Australian social cohesion index is lowest in 17 years, says Scanlon report 

Dee Rudebeck Fri, 17 Nov 2023

The Scanlon-Monash Index of Social Cohesion highlights that there are many challenges facing Australian society putting strain on social cohesion, which has dropped to 79 (from the 2007 benchmark of 100), and down 4 points from last year. More than three-in-five people (62%) think that economic and housing affordability issues are the most important problem in Australia. This is the largest proportion of people citing these problems since the question was first asked in 2011. Likewise, 87% of people said they are very or quite concerned about the prospect of a severe downturn in the global economy.  

The report reflects the impact of financial pressures on people, with between 2020 and 2023, the proportion of respondents who are satisfied or very satisfied with their finances declined from 73% in July 2020 to 61%. Since November 2020, the proportion of people who are pessimistic about Australia’s future has increased from 24% to 41%, however 79% of people said they were “happy or very happy” in 2023. 

Other notable findings include a declining trust in government, with only 36% of respondents saying they trust the federal government “to do the right thing for the Australian people”. But on the flipside, a majority of Australians are engaged our democratic system, 87% having turned out for the 2022 federal election. More than half said they signed a petition in the last year. 

The year’s study received its highest number of responses, with almost 7,500 people across Australia completing the survey. They answered more than 90 questions about social cohesion, such as measuring their sense of belonging and worth. The survey also included findings from in-depth interviews and responses from 251 people from different ethnic and cultural groups, who completed a smaller survey. 

“We’re at a tipping point but not a crisis point. Social cohesion is under pressure but there are still opportunities in the strengths we can see in our communities,” said Dr James O’Donnell, from the School of Demography at the Australian National University, who presented the report, along with Anthea Hancocks, Scanlon Foundation Research Institute CEO.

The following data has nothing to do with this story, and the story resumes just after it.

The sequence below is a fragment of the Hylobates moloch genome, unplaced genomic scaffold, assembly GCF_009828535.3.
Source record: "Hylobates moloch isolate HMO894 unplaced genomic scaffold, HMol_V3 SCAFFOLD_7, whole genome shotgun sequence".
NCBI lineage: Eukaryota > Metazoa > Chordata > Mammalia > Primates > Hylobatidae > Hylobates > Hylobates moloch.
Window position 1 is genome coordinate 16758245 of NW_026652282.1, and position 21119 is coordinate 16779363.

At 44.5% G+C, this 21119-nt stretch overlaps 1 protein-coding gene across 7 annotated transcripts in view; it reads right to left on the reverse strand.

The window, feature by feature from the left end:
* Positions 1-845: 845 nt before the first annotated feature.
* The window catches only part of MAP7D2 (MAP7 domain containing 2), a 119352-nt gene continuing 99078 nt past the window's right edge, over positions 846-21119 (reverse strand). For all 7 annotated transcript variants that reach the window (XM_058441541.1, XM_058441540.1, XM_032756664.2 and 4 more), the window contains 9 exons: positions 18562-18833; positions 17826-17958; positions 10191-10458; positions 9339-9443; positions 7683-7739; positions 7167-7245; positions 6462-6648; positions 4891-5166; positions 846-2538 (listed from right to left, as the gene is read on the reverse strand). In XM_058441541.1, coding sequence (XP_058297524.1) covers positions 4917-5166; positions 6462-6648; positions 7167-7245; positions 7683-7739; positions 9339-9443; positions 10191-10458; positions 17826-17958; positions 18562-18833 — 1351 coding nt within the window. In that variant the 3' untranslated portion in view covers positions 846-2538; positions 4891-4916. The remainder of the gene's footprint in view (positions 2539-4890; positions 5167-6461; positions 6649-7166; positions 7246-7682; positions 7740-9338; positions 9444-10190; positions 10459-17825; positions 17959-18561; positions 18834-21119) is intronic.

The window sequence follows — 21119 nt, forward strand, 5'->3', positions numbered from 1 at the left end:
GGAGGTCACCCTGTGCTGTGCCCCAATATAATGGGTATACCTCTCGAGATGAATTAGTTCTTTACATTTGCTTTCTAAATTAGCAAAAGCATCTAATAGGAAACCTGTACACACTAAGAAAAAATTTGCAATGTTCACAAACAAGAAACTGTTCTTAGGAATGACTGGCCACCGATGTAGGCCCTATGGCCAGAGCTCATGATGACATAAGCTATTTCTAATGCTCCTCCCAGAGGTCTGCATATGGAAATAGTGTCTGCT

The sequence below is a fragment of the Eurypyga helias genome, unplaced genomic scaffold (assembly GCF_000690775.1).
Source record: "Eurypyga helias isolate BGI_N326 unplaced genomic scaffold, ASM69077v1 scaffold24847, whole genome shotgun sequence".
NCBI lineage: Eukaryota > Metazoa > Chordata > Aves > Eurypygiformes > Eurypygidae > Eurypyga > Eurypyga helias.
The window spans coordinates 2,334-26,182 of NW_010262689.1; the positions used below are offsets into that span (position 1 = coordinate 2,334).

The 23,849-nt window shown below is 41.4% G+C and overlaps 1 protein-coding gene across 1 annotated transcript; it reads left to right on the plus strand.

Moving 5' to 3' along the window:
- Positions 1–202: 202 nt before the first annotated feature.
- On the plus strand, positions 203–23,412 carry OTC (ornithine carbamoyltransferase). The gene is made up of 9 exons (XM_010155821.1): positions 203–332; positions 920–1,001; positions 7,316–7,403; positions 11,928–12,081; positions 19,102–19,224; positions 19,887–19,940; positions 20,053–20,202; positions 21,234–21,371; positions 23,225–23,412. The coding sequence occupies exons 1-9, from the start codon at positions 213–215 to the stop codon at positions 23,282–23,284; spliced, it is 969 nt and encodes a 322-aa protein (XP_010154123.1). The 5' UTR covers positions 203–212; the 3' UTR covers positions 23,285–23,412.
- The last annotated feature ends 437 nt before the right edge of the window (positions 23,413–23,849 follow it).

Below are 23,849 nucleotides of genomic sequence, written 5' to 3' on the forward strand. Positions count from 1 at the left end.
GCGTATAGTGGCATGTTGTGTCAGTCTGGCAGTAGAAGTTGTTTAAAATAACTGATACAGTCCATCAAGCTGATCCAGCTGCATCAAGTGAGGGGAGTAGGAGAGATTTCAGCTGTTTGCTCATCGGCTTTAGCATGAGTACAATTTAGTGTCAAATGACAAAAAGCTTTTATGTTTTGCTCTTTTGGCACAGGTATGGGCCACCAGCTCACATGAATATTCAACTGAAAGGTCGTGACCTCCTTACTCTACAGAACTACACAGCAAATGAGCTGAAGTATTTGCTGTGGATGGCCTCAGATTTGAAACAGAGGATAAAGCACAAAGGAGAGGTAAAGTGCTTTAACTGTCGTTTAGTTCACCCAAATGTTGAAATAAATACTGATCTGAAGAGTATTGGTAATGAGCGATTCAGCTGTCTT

“We’re at a juncture and in the next few years, it’s going to be crucial that we manage these challenges. 

“Hopefully this sparks a national conversation. We know where the pressure points are, but we want to talk about this as a community to understand the things we can do to strengthen and recover that social cohesion.”  

On a positive note, people indicated a high connection to community, with 83% agreeing that people in their local area are “willing to help their neighbours”. The strong responses in relation to community and civic participation are a lasting knock-on effect of the pandemic, Dr O’Donnell suggests.  

While findings showed that people continue to value multiculturalism, 89% agreed that it is good for Australia, it is “still a work in progress”, with 18% of respondents having reported discrimination based on ethnicity, skin colour or religion, up from 16% from last year.  

Despite the outcome of the Indigenous Voice to Parliament, 86% of people agreed that Australia’s relationship with First Nations peoples “is very important”, including 62% who said they strongly disagreed with the Voice. A similar proportion (85%) think Indigenous histories and cultures should be included in the school curriculum. “The Voice referendum has been a difficult debate but should not be allowed to interrupt reconciliation,” the report says. 

“The biggest cause of optimism for me,” said Dr O’Donnell, “is that we are still connected, and that’s a really important resource. And the incredible support for multiculturalism is such an asset to Australia.” 

Read the full report on the Scanlon Foundation Research Institute’s website.